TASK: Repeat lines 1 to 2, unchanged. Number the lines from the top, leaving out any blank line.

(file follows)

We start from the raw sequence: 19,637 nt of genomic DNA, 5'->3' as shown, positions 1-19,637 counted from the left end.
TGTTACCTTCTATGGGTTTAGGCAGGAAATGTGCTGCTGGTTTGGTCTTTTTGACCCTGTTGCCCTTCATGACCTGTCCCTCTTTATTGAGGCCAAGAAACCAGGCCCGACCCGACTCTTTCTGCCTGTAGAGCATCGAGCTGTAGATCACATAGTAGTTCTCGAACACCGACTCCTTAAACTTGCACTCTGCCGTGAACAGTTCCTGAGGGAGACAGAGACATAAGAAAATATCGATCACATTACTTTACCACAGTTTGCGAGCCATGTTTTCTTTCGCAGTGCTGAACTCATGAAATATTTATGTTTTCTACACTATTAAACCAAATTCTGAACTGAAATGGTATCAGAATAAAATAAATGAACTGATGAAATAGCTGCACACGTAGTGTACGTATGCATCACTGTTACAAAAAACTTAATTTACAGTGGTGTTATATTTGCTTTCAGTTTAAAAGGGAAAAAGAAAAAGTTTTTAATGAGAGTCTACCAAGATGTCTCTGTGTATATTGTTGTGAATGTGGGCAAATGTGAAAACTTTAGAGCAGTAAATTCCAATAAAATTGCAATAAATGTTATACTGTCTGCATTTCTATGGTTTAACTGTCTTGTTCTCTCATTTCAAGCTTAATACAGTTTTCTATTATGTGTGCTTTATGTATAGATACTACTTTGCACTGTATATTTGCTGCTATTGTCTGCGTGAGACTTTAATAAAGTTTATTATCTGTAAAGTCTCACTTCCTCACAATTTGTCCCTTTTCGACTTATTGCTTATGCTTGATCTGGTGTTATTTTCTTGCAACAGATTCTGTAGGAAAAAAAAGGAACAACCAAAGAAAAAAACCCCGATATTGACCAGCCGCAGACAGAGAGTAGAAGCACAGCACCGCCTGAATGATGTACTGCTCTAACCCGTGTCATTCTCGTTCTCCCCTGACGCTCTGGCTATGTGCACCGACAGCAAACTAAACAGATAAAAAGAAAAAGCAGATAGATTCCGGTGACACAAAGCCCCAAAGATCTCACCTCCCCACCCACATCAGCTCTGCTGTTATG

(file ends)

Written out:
We start from the raw sequence: 19,637 nt of genomic DNA, 5'->3' as shown, positions 1-19,637 counted from the left end.
TGTTACCTTCTATGGGTTTAGGCAGGAAATGTGCTGCTGGTTTGGTCTTTTTGACCCTGTTGCCCTTCATGACCTGTCCCTCTTTATTGAGGCCAAGAAACCAGGCCCGACCCGACTCTTTCTGCCTGTAGAGCATCGAGCTGTAGATCACATAGTAGTTCTCGAACACCGACTCCTTAAACTTGCACTCTGCCGTGAACAGTTCCTGAGGGAGACAGAGACATAAGAAAATATCGATCACATTACTTTACCACAGTTTGCGAGCCATGTTTTCTTTCGCAGTGCTGAACTCATGAAATATTTATGTTTTCTACACTATTAAACCAAATTCTGAACTGAAATGGTATCAGAATAAAATAAATGAACTGATGAAATAGCTGCACACGTAGTGTACGTATGCATCACTGTTACAAAAAACTTAATTTACAGTGGTGTTATATTTGCTTTCAGTTTAAAAGGGAAAAAGAAAAAGTTTTTAATGAGAGTCTACCAAGATGTCTCTGTGTATATTGTTGTGAATGTGGGCAAATGTGAAAACTTTAGAGCAGTAAATTCCAATAAAATTGCAATAAATGTTATACTGTCTGCATTTCTATGGTTTAACTGTCTTGTTCTCTCATTTCAAGCTTAATACAGTTTTCTATTATGTGTGCTTTATGTATAGATACTACTTTGCACTGTATATTTGCTGCTATTGTCTGCGTGAGACTTTAATAAAGTTTATTATCTGTAAAGTCTCACTTCCTCACAATTTGTCCCTTTTCGACTTATTGCTTATGCTTGATCTGGTGTTATTTTCTTGCAACAGATTCTGTAGGAAAAAAAAGGAACAACCAAAGAAAAAAACCCCGATATTGACCAGCCGCAGACAGAGAGTAGAAGCACAGCACCGCCTGAATGATGTACTGCTCTAACCCGTGTCATTCTCGTTCTCCCCTGACGCTCTGGCTATGTGCACCGACAGCAAACTAAACAGATAAAAAGAAAAAGCAGATAGATTCCGGTGACACAAAGCCCCAAAGATCTCACCTCCCCACCCACATCAGCTCTGCTGTTATG